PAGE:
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Title: MENA 1.1 - An Updated Geophysical Regionalization of the Middle East and North Africa

Abstract

This short report provides an update to the earlier LLNL paper entitled ''Preliminary Definition of Geophysical Regions for the Middle East and North Africa'' (Sweeney and Walter, 1998). This report is designed to be used in combination with that earlier paper. The reader is referred to Sweeney and Walter (1998) for all details, including definitions, references, uses, shortcomings, etc., of the regionalization process. In this report we will discuss only those regions in which we have changed the boundaries or velocity structure from that given by the original paper. The paper by Sweeney and Walter (1998) drew on a variety of sources to estimate a preliminary, first-order regionalization of the Middle East and North Africa (MENA), providing regional boundaries and velocity models within each region. The model attempts to properly account for major structural discontinuities and significant crustal thickness and velocity variations on a gross scale. The model can be used to extrapolate sparse calibration data within a distinct geophysical region. This model can also serve as a background model in the process of forming station calibration maps using intelligent interpolation techniques such as kriging, extending the calibration into aseismic areas. Such station maps can greatly improve the ability tomore » locate and identify seismic events, which in turn improves the ability to seismically monitor for underground nuclear testing. The original model from Sweeney and Walter (1998) was digitized to a 1{sup o} resolution, for simplicity we will hereafter refer to this model as MENA 1.0. The new model described here has also been digitized to a 1{sup o} resolution and will be referred to as MENA1.1 throughout this report.« less

Authors:
; ; ;
Publication Date:
Research Org.:
Lawrence Livermore National Lab., CA (US)
Sponsoring Org.:
USDOE Office of Defense Programs (DP) (US)
OSTI Identifier:
792771
Report Number(s):
UCRL-ID-138079
TRN: US200223%%889
DOE Contract Number:  
W-7405-Eng-48
Resource Type:
Technical Report
Resource Relation:
Other Information: PBD: 1 Mar 2000
Country of Publication:
United States
Language:
English
Subject:
58 GEOSCIENCES; AFRICA; CALIBRATION; INTERPOLATION; KRIGING; MIDDLE EAST; MONITORS; RESOLUTION; SEISMIC EVENTS; TESTING; THICKNESS; VELOCITY

Citation Formats

Walters, B, Pasyanos, M E, Bhattacharyya, J, and O'Boyle, J. MENA 1.1 - An Updated Geophysical Regionalization of the Middle East and North Africa. United States: N. p., 2000. Web. doi:10.2172/792771.
Walters, B, Pasyanos, M E, Bhattacharyya, J, & O'Boyle, J. MENA 1.1 - An Updated Geophysical Regionalization of the Middle East and North Africa. United States. doi:10.2172/792771.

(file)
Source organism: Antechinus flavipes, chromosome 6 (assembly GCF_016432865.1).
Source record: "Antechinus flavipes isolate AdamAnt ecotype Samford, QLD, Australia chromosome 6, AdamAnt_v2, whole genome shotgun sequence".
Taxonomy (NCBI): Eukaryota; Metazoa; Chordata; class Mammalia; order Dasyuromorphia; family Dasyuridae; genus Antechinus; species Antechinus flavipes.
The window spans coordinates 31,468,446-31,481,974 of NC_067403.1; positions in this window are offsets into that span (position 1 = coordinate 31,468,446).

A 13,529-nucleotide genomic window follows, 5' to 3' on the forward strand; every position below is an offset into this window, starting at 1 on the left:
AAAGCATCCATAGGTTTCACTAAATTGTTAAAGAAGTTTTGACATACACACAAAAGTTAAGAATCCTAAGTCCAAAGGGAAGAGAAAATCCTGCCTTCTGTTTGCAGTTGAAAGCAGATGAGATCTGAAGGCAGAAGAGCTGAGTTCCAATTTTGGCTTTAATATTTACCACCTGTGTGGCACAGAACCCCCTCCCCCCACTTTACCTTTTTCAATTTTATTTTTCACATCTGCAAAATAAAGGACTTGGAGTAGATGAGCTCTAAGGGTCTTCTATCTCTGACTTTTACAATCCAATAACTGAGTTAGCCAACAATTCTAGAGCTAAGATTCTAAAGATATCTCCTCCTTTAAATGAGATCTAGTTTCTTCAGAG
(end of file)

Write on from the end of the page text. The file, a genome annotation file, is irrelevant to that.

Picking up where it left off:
Walters, B, Pasyanos, M E, Bhattacharyya, J, and O'Boyle, J. Wed . "MENA 1.1 - An Updated Geophysical Regionalization of the Middle East and North Africa". United States. doi:10.2172/792771. https://www.osti.gov/servlets/purl/792771.
@article{osti_792771,
title = {MENA 1.1 - An Updated Geophysical Regionalization of the Middle East and North Africa},
author = {Walters, B and Pasyanos, M E and Bhattacharyya, J and O'Boyle, J},
abstractNote = {This short report provides an update to the earlier LLNL paper entitled ''Preliminary Definition of Geophysical Regions for the Middle East and North Africa'' (Sweeney and Walter, 1998). This report is designed to be used in combination with that earlier paper. The reader is referred to Sweeney and Walter (1998) for all details, including definitions, references, uses, shortcomings, etc., of the regionalization process. In this report we will discuss only those regions in which we have changed the boundaries or velocity structure from that given by the original paper. The paper by Sweeney and Walter (1998) drew on a variety of sources to estimate a preliminary, first-order regionalization of the Middle East and North Africa (MENA), providing regional boundaries and velocity models within each region. The model attempts to properly account for major structural discontinuities and significant crustal thickness and velocity variations on a gross scale. The model can be used to extrapolate sparse calibration data within a distinct geophysical region. This model can also serve as a background model in the process of forming station calibration maps using intelligent interpolation techniques such as kriging, extending the calibration into aseismic areas. Such station maps can greatly improve the ability to locate and identify seismic events, which in turn improves the ability to seismically monitor for underground nuclear testing. The original model from Sweeney and Walter (1998) was digitized to a 1{sup o} resolution, for simplicity we will hereafter refer to this model as MENA 1.0. The new model described here has also been digitized to a 1{sup o} resolution and will be referred to as MENA1.1 throughout this report.},
doi = {10.2172/792771},
journal = {},
number = ,
volume = ,
place = {United States},
year = {Wed Mar 01 00:00:00 EST 2000},
month = {Wed Mar 01 00:00:00 EST 2000}
}

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